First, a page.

Sony Ericsson knows sexy, though we don't remember the company nailing the design of a prepaid model as well as it has with the C510 since the S500i. The C510 looks as much the part of a premium Cyber-shot camera phone as the more expensive. In fact, if you're familiar with the C902, released halfway through 2008, then you'll see the similarities with this newer, cheaper model immediately. The candybar form with a triple band of coloured trim around the edges make us again think of a liquorice all-sort. This isn't to say the C510 looks or feels cheap, we think it's quite the opposite.
The titular Cyber-shot camera is located on the back of the handset, under a slick-looking sliding lens cover. This protects the lens of the 3.2-megapixel camera and a dual-LED photolight. The lens cover has a faux wood grain finish which again brings us back to the point of this appearing to be a more expensive handset than it actually is.
While the keypad doesn't depart from the other attractive elements of the phone's aesthetic, it is a bit too cramped for our liking. Below the 2.2-inch colour display is the standard slew of nav-keys above a numeric keypad, but the space these keys fit into is too small to accommodate them all, and the left and right selection keys suffer most, being extremely difficult to press without pressing the keys immediately around them.
Though the C510 isn't part of the Walkman family we'd have loved to have seen a 3.5mm headphone socket somewhere. The most recent Walkman, the W705 has a similar combined charging and headphone socket on the handset, but includes a headphone adapter in the box. The C510 doesn't include this handy extra, basically leaving you to use the dodgy, cheap headphones Sony Ericsson bundles with the phone.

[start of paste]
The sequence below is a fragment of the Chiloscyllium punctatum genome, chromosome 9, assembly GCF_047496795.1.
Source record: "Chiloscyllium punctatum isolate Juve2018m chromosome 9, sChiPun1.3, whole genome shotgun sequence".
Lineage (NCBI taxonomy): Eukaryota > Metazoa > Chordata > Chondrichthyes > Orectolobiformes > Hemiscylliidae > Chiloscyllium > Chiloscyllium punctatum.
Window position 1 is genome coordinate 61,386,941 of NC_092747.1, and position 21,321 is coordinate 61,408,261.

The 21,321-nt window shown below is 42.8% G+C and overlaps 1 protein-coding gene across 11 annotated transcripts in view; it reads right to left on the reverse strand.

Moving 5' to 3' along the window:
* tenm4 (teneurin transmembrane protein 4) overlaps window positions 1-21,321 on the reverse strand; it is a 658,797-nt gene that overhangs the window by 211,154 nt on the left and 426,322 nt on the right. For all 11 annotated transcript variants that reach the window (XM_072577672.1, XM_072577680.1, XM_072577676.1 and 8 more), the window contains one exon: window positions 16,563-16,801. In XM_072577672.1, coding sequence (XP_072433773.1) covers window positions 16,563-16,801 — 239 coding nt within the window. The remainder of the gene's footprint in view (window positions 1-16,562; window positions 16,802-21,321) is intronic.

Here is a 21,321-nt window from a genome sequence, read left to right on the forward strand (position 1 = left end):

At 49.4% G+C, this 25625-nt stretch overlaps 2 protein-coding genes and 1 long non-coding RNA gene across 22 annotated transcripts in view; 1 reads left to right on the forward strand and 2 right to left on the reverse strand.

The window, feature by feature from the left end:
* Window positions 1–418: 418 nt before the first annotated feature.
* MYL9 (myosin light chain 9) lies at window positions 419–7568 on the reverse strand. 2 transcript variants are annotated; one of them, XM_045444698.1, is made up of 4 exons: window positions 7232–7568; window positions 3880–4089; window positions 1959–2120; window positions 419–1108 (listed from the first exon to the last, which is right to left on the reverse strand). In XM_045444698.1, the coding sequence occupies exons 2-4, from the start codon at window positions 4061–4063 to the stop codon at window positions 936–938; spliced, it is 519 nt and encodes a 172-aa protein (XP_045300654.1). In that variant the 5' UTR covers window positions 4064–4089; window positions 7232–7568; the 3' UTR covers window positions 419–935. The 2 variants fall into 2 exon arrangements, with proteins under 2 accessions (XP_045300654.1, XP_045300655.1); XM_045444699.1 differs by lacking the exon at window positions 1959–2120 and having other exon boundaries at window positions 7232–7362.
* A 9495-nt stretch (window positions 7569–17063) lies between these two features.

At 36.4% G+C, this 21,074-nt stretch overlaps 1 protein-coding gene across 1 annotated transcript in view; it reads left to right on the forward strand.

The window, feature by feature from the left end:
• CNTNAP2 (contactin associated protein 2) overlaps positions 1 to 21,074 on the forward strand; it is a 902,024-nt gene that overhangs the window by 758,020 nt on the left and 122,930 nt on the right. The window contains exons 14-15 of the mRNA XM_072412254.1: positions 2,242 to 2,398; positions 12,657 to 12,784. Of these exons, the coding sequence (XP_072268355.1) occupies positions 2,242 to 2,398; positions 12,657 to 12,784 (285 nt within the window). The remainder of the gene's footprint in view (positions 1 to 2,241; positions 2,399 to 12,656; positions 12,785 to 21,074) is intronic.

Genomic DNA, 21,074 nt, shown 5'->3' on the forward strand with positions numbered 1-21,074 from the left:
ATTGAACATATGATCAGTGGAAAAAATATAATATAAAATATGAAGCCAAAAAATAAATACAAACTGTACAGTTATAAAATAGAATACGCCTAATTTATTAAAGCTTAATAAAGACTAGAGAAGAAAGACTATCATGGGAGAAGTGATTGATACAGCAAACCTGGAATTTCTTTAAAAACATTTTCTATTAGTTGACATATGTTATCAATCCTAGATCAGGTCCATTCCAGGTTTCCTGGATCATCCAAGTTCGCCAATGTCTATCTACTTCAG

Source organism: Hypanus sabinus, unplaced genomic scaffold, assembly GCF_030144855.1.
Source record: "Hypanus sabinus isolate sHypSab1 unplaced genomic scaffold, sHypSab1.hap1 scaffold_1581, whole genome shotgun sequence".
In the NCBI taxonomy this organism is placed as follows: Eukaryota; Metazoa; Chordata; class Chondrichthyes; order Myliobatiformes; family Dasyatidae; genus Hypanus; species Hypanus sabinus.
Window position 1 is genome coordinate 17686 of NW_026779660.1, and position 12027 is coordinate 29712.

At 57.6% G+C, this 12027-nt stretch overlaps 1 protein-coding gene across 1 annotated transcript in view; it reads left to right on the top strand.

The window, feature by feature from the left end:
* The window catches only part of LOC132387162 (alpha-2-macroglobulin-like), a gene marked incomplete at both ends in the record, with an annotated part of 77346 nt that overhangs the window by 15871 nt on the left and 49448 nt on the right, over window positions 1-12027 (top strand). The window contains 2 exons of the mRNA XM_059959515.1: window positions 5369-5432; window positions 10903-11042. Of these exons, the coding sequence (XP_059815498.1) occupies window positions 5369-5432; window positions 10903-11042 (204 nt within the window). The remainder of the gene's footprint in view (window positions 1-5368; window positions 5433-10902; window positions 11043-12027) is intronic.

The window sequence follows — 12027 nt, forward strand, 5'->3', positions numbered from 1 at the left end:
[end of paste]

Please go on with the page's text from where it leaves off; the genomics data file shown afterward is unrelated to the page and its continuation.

For all the fuss Sony Ericsson makes about its Cyber-shot series, the pictures they take so often fail to justify the hype. Yes, we know the camera phones are put through the same rigorous testing procedure as other full-fledged Sony Cyber-shot cameras, but the results speak for themselves, and in previous phones we've been a tad disappointed. The C510's low-spec Cyber-shot camera should, by rights, be worse than its high-specced siblings, but our tests suggest its on par with phones costing twice or three times as much, though certainly no better.
The camera's software looks identical to previous releases with no noticeable functions or features missing. The 3.2-megapixel optics do a decent job of capturing your off-the-cuff photos, the digital shutter fires quickly after the auto-focus locks on the subject, though some subtle motion blurring was evident in the pics we took, even when we concentrated on holding the camera still. The C510 doesn't include the digital image stabilisation available on other Cyber-shots.